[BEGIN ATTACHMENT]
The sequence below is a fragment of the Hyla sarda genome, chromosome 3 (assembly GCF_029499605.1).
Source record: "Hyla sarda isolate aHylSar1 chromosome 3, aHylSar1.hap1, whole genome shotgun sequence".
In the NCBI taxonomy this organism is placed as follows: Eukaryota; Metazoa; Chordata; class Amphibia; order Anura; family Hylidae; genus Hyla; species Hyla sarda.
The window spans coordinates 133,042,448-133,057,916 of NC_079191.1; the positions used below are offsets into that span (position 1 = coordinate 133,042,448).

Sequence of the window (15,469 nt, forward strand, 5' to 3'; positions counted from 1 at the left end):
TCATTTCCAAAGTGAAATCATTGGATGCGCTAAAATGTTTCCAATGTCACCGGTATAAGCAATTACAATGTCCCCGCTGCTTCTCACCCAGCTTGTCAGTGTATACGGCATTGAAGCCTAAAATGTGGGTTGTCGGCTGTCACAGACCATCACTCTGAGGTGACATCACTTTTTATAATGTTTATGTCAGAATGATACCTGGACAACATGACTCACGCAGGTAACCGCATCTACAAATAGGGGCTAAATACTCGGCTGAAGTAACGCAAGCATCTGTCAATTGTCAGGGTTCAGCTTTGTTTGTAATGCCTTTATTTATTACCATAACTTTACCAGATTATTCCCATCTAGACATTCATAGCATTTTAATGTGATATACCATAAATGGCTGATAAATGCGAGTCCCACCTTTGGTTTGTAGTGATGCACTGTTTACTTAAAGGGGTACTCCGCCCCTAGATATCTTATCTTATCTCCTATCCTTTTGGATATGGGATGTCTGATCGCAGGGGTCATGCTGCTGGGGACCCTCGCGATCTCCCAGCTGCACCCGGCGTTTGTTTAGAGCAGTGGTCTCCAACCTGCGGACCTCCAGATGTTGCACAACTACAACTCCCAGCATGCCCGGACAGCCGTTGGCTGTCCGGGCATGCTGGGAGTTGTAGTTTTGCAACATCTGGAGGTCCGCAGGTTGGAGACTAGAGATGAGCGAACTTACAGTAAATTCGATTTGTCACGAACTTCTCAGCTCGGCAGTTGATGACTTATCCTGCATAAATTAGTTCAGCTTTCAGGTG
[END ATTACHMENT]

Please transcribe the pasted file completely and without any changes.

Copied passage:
The sequence below is a fragment of the Hyla sarda genome, chromosome 3 (assembly GCF_029499605.1).
Source record: "Hyla sarda isolate aHylSar1 chromosome 3, aHylSar1.hap1, whole genome shotgun sequence".
In the NCBI taxonomy this organism is placed as follows: Eukaryota; Metazoa; Chordata; class Amphibia; order Anura; family Hylidae; genus Hyla; species Hyla sarda.
The window spans coordinates 133,042,448-133,057,916 of NC_079191.1; the positions used below are offsets into that span (position 1 = coordinate 133,042,448).

Sequence of the window (15,469 nt, forward strand, 5' to 3'; positions counted from 1 at the left end):
TCATTTCCAAAGTGAAATCATTGGATGCGCTAAAATGTTTCCAATGTCACCGGTATAAGCAATTACAATGTCCCCGCTGCTTCTCACCCAGCTTGTCAGTGTATACGGCATTGAAGCCTAAAATGTGGGTTGTCGGCTGTCACAGACCATCACTCTGAGGTGACATCACTTTTTATAATGTTTATGTCAGAATGATACCTGGACAACATGACTCACGCAGGTAACCGCATCTACAAATAGGGGCTAAATACTCGGCTGAAGTAACGCAAGCATCTGTCAATTGTCAGGGTTCAGCTTTGTTTGTAATGCCTTTATTTATTACCATAACTTTACCAGATTATTCCCATCTAGACATTCATAGCATTTTAATGTGATATACCATAAATGGCTGATAAATGCGAGTCCCACCTTTGGTTTGTAGTGATGCACTGTTTACTTAAAGGGGTACTCCGCCCCTAGATATCTTATCTTATCTCCTATCCTTTTGGATATGGGATGTCTGATCGCAGGGGTCATGCTGCTGGGGACCCTCGCGATCTCCCAGCTGCACCCGGCGTTTGTTTAGAGCAGTGGTCTCCAACCTGCGGACCTCCAGATGTTGCACAACTACAACTCCCAGCATGCCCGGACAGCCGTTGGCTGTCCGGGCATGCTGGGAGTTGTAGTTTTGCAACATCTGGAGGTCCGCAGGTTGGAGACTAGAGATGAGCGAACTTACAGTAAATTCGATTTGTCACGAACTTCTCAGCTCGGCAGTTGATGACTTATCCTGCATAAATTAGTTCAGCTTTCAGGTG